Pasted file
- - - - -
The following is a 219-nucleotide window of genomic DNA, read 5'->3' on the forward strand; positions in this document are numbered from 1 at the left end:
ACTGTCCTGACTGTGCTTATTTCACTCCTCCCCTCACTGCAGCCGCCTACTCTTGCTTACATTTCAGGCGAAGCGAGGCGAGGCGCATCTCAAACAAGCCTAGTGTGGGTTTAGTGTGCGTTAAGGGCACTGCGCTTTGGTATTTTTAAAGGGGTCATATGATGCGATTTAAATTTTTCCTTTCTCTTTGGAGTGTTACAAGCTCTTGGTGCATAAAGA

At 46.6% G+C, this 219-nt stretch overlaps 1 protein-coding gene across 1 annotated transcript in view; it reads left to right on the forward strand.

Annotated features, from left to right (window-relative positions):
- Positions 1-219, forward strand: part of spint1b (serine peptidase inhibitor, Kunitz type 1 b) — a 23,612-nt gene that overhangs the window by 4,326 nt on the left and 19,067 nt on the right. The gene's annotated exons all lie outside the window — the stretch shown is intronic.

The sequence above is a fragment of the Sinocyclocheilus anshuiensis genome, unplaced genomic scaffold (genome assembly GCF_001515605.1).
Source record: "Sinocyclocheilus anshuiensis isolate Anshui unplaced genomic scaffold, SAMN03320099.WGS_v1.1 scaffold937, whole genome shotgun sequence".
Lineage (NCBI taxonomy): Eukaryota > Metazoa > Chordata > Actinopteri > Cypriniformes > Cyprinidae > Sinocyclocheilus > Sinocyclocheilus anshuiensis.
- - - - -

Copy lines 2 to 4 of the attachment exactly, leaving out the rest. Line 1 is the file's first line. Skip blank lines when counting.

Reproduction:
ACTGTCCTGACTGTGCTTATTTCACTCCTCCCCTCACTGCAGCCGCCTACTCTTGCTTACATTTCAGGCGAAGCGAGGCGAGGCGCATCTCAAACAAGCCTAGTGTGGGTTTAGTGTGCGTTAAGGGCACTGCGCTTTGGTATTTTTAAAGGGGTCATATGATGCGATTTAAATTTTTCCTTTCTCTTTGGAGTGTTACAAGCTCTTGGTGCATAAAGA

At 46.6% G+C, this 219-nt stretch overlaps 1 protein-coding gene across 1 annotated transcript in view; it reads left to right on the forward strand.

Annotated features, from left to right (window-relative positions):